Government forces shelled Syria's last major rebel bastion on Wednesday, hours after UN chief Antonio Guterres warned the Security Council any full-blown offensive in Idlib risks triggering a "bloodbath".
As troops massed for a Russian-backed offensive in the northwest, Kurdish-led rebels launched a US-backed assault in the east to oust the Islamic State (IS) group from its last redoubt in the Euphrates Valley, the US-led coalition confirmed.
Intermittent artillery fire hit southern districts of Idlib province and adjacent rebel-held areas of Hama province, the Syrian Observatory for Human Rights said.
The Britain-based war monitor did not immediately report any casualties from the bombardment which came after shelling and air strikes killed at least 15 civilians in the rebel zone since September 4.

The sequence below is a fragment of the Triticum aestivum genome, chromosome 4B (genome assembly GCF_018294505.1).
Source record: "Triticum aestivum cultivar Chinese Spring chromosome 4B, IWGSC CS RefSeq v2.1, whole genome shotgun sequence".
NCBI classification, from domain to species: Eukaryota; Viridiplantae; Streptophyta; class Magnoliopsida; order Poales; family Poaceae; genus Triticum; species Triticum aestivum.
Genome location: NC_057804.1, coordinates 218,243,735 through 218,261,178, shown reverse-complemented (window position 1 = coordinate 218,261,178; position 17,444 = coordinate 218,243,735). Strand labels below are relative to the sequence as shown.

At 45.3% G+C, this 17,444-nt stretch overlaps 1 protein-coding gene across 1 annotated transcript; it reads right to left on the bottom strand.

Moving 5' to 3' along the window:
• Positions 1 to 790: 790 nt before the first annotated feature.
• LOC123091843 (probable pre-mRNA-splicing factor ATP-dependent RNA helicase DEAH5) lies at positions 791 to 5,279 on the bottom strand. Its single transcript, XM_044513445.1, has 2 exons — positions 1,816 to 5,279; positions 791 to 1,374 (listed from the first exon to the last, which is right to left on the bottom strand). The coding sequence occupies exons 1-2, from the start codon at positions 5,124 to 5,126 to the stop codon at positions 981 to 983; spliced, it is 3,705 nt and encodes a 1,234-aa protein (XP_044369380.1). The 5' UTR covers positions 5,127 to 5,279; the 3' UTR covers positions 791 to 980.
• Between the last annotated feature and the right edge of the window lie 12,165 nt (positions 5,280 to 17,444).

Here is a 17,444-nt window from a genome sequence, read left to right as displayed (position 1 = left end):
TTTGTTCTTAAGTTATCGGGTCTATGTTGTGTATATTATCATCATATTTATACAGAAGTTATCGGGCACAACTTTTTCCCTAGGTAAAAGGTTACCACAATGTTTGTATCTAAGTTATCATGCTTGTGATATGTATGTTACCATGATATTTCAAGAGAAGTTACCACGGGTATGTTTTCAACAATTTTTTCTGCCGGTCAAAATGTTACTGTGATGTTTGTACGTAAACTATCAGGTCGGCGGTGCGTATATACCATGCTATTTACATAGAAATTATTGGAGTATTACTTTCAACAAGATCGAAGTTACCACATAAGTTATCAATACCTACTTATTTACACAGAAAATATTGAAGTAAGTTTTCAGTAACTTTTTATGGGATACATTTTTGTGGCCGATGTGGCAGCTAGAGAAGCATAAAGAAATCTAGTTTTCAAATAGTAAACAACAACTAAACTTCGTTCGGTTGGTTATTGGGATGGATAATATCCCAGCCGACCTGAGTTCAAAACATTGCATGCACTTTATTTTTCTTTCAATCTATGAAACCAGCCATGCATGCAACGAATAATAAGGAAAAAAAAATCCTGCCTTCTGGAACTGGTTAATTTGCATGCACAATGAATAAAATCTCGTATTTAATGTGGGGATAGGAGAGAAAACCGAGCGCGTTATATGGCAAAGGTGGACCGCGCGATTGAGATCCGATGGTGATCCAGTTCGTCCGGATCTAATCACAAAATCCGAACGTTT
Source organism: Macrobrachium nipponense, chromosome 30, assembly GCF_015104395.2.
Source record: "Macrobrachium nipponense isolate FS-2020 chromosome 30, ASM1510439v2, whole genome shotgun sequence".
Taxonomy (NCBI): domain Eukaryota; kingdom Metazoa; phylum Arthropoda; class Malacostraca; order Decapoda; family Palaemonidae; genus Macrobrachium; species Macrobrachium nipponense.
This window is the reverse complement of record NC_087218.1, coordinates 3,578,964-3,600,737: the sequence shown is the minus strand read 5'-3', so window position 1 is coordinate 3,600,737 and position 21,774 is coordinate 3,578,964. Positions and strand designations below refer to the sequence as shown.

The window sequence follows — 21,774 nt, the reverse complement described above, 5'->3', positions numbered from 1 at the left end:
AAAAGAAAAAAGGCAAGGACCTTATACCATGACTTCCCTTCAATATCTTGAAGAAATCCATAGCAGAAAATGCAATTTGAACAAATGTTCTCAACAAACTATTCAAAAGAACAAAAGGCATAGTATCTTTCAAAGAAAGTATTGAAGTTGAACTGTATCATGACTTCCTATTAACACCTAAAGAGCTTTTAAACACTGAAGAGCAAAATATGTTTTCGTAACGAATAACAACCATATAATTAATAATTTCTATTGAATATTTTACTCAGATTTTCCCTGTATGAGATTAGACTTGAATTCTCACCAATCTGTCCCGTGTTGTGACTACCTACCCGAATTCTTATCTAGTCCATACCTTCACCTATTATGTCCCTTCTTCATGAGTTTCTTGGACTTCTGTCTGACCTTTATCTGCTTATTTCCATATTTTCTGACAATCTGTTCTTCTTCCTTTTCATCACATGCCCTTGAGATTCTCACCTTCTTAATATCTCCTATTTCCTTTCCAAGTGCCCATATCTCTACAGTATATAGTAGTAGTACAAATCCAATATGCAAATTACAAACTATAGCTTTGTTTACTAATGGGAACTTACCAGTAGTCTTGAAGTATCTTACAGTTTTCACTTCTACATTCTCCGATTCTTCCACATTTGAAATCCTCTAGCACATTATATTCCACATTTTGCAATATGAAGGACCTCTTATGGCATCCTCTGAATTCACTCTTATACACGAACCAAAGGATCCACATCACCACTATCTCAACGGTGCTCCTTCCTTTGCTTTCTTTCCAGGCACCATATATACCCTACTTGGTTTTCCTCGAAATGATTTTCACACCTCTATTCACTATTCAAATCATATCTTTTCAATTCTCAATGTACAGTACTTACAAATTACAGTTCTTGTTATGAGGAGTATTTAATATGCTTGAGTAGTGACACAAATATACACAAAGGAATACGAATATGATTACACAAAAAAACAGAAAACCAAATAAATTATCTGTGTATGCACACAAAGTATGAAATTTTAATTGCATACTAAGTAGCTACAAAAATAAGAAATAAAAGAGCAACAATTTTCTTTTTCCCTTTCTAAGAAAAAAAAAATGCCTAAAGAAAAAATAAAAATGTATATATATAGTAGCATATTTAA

The northwestern province and adjacent areas form the largest chunk of territory still held by the rebels, who have been worn down by a succession of defeats in other parts of the country.
Russia-backed government forces have been massing for weeks around Idlib, which is home to nearly three-million people, many of them already dependent on aid.
UN agencies and relief organisations have warned repeatedly that any major assault could spark one of the worst humanitarian disasters of Syria's war.
"It is absolutely essential to avoid a full-scale battle in Idlib," Guterres said on Tuesday.
"This would unleash a humanitarian nightmare unlike any seen in the blood-soaked Syrian conflict."